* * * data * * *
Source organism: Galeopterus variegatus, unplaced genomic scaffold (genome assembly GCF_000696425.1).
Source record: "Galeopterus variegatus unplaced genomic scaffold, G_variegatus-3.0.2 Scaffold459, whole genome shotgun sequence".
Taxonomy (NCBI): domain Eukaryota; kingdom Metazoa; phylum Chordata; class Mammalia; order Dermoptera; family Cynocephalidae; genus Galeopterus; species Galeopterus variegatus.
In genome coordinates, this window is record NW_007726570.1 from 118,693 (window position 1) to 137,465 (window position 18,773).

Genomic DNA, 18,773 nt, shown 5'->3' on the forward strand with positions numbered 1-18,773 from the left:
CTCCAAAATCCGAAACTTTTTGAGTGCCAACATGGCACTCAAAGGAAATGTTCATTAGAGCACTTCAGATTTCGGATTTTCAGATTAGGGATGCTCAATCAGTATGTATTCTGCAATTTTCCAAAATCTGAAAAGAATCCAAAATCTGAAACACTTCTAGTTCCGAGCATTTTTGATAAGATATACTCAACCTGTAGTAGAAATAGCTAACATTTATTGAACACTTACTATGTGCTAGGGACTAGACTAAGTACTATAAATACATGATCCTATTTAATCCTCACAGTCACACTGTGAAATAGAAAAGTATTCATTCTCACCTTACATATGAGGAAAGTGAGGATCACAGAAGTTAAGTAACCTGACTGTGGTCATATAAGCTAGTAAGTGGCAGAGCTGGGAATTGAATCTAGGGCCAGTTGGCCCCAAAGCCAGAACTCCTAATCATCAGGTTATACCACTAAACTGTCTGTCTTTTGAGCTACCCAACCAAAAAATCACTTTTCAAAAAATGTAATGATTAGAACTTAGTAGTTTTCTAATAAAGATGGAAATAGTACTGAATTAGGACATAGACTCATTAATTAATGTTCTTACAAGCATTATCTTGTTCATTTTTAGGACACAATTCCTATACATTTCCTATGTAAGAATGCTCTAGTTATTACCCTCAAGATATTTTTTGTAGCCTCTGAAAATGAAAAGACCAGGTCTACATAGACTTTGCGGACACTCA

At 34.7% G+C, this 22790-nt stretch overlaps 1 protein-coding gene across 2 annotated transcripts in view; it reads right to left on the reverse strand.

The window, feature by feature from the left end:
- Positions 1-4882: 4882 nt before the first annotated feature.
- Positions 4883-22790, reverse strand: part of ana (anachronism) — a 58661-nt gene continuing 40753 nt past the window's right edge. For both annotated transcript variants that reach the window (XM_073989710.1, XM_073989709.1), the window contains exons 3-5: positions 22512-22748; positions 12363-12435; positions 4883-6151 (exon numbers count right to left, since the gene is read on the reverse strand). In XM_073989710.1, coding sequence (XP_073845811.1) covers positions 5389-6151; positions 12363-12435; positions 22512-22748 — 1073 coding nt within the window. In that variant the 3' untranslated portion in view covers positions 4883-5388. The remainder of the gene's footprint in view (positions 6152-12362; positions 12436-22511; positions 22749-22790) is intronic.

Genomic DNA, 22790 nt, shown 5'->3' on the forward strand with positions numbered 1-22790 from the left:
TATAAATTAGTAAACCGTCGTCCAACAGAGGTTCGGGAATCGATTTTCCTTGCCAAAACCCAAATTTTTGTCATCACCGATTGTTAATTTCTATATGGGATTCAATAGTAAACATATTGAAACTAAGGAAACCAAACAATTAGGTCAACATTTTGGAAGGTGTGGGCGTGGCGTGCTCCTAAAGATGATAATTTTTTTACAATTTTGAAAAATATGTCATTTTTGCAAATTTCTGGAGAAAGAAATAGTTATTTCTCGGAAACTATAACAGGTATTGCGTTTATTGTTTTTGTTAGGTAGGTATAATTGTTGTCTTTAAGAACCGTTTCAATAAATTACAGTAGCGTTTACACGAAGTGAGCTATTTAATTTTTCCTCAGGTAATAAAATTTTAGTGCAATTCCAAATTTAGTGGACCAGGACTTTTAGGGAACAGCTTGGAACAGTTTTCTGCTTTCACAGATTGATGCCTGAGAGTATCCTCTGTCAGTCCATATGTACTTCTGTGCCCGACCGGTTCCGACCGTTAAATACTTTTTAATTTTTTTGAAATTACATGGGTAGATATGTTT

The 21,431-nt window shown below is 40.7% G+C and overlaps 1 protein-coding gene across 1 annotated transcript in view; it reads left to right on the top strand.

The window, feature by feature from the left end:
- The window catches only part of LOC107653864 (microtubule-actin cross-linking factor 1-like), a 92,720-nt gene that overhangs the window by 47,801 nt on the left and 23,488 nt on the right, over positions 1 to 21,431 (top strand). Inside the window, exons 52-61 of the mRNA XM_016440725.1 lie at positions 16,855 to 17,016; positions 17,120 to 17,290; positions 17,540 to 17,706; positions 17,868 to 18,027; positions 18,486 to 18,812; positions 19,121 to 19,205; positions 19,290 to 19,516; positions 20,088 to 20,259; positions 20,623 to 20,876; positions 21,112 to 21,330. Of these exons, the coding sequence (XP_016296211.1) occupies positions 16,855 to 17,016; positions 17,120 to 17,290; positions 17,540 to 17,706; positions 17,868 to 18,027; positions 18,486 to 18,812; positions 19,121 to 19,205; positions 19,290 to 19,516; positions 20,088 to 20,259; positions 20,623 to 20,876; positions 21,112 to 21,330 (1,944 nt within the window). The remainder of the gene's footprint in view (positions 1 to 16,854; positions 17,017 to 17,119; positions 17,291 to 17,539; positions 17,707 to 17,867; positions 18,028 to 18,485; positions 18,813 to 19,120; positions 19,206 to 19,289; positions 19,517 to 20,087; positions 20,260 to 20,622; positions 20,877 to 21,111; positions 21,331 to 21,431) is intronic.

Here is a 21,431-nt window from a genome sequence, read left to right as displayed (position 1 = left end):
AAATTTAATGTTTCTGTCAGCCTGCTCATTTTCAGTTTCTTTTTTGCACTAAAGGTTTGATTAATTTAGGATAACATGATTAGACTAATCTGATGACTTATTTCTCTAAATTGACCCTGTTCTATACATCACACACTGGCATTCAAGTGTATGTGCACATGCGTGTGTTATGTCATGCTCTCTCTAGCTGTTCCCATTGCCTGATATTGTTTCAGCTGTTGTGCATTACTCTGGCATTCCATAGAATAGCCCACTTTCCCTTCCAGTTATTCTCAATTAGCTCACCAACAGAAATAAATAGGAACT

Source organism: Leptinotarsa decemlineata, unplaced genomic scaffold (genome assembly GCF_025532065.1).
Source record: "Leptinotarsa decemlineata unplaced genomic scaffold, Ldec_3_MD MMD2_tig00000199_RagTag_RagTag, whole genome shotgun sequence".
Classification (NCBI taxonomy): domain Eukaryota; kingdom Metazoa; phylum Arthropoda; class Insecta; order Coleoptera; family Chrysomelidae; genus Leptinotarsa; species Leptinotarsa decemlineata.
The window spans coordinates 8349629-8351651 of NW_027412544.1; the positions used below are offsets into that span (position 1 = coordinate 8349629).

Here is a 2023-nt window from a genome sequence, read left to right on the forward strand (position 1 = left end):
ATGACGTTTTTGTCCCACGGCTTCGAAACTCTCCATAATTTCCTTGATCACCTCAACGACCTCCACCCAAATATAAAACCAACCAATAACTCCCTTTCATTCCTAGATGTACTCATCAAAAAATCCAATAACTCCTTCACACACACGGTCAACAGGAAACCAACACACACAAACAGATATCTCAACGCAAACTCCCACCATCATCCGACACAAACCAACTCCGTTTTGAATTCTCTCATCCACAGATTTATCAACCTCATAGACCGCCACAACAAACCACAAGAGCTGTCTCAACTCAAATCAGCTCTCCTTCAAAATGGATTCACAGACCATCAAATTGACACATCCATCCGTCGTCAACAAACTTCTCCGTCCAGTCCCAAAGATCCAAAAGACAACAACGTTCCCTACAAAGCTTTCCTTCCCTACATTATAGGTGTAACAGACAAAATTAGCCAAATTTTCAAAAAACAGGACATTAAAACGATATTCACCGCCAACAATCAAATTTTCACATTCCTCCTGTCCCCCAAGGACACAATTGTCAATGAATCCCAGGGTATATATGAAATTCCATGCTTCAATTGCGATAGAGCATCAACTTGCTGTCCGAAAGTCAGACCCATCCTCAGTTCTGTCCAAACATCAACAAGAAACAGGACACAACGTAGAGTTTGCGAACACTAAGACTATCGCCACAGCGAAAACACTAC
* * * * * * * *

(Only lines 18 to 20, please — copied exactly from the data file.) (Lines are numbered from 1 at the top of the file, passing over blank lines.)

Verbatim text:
Source organism: Leptinotarsa decemlineata, unplaced genomic scaffold (genome assembly GCF_025532065.1).
Source record: "Leptinotarsa decemlineata unplaced genomic scaffold, Ldec_3_MD MMD2_tig00000199_RagTag_RagTag, whole genome shotgun sequence".
Classification (NCBI taxonomy): domain Eukaryota; kingdom Metazoa; phylum Arthropoda; class Insecta; order Coleoptera; family Chrysomelidae; genus Leptinotarsa; species Leptinotarsa decemlineata.